Vitamin drinks: little evidence that consumers benefit from the micronutrients found in those products

Some nutrition scientists are concerned that with the profusion of fortified foods, beverages and supplements, many people may be ingesting levels of vitamins and other nutrients that are not only unnecessary, but potentially harmful…

vitamin-drinks image
Some nutrition scientists are concerned that with the profusion of fortified foods, beverages and supplements, many people may be ingesting levels of vitamins and other nutrients that are not only unnecessary, but potentially harmful… Image via Julien GONG Min.

2014 Study Abstract

Changing regulatory approaches to fortification in Canada have enabled the expansion of the novel beverage market, but the nutritional implications of these new products are poorly understood. This study assessed the micronutrient composition of energy drinks, vitamin waters, and novel juices sold in Canadian supermarkets, and critically examined their on-package marketing at 2 time points: 2010-2011, when they were regulated as Natural Health Products, and 2014, when they fell under food regulations. We examined changes in micronutrient composition and on-package marketing among a sample of novel beverages (n = 46) over time, compared micronutrient content with Dietary Reference Intakes and the results of the 2004 Canadian Community Health Survey to assess potential benefits, and conducted a content analysis of product labels. The median number of nutrients per product was 4.5, with vitamins B6, B12, C, and niacin most commonly added. Almost every beverage provided at least 1 nutrient in excess of requirements, and most contained 3 or more nutrients at such levels. With the exception of vitamin C, there was no discernible prevalence of inadequacy among young Canadian adults for the nutrients. Product labels promoted performance and emotional benefits related to nutrient formulations that go beyond conventional nutritional science. Label graphics continued to communicate these attributes even after reformatting to comply with food regulations. In contrast with the on-package marketing of novel beverages, there is little evidence that consumers stand to benefit from the micronutrients most commonly found in these products..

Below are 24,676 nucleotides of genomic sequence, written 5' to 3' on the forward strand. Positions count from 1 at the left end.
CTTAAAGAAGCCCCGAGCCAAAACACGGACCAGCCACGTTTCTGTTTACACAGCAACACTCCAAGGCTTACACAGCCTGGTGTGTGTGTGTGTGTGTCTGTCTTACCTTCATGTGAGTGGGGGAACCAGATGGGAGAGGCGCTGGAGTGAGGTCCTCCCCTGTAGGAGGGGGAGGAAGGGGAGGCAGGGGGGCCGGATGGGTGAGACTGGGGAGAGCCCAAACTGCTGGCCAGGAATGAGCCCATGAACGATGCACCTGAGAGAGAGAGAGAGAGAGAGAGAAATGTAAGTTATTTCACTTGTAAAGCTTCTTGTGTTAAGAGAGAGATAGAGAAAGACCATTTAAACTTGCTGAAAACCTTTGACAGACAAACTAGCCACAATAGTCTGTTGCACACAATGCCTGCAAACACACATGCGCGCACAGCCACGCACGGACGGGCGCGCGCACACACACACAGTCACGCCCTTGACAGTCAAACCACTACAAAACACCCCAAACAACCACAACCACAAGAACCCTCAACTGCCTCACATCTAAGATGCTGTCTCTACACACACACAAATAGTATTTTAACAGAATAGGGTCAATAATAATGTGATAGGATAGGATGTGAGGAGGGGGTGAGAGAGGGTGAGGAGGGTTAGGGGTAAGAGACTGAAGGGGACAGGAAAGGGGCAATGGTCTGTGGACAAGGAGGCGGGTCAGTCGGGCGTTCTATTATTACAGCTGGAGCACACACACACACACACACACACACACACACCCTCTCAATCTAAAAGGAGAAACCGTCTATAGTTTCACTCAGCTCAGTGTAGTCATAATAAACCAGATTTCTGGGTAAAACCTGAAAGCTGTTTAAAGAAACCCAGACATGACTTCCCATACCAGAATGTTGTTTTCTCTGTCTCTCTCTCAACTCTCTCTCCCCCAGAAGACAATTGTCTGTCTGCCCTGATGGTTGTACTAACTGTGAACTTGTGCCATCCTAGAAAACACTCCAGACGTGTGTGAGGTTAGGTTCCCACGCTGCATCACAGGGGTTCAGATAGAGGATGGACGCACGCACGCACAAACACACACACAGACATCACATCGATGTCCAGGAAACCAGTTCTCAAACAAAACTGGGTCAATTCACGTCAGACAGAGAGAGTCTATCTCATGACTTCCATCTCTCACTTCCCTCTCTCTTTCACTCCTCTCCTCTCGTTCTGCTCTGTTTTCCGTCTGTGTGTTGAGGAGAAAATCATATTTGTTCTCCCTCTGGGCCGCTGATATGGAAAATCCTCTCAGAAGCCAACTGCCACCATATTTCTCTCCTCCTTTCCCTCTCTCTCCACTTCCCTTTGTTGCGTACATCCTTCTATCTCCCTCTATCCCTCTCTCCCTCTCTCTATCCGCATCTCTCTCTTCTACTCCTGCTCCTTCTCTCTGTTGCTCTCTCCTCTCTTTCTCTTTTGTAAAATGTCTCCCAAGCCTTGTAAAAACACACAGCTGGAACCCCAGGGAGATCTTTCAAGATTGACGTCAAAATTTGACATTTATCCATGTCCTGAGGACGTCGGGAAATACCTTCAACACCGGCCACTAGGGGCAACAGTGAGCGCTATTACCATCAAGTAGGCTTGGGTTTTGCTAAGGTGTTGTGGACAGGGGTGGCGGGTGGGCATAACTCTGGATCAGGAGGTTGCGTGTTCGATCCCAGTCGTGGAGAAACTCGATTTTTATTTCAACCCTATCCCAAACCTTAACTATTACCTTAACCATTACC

Sources and more information
  • NCBI PubMed PMID: 25577949, Appl Physiol Nutr Metab. 2015 Feb;40(2):191-8. doi: 10.1139/apnm-2014-0252. Epub 2015 Jan 12.
  • Are Vitamin Drinks a Bad Idea? well.blogs.nytimes, JANUARY 30, 2015.

Author: DES Daughter

Activist, blogger and social media addict committed to shedding light on a global health scandal and dedicated to raise DES awareness.

2 thoughts on “Vitamin drinks: little evidence that consumers benefit from the micronutrients found in those products”

Have your say! Share your views

Fill in your details below or click an icon to log in:

WordPress.com Logo

You are commenting using your WordPress.com account. Log Out /  Change )

Google photo

You are commenting using your Google account. Log Out /  Change )

Twitter picture

You are commenting using your Twitter account. Log Out /  Change )

Facebook photo

You are commenting using your Facebook account. Log Out /  Change )

Connecting to %s

This site uses Akismet to reduce spam. Learn how your comment data is processed.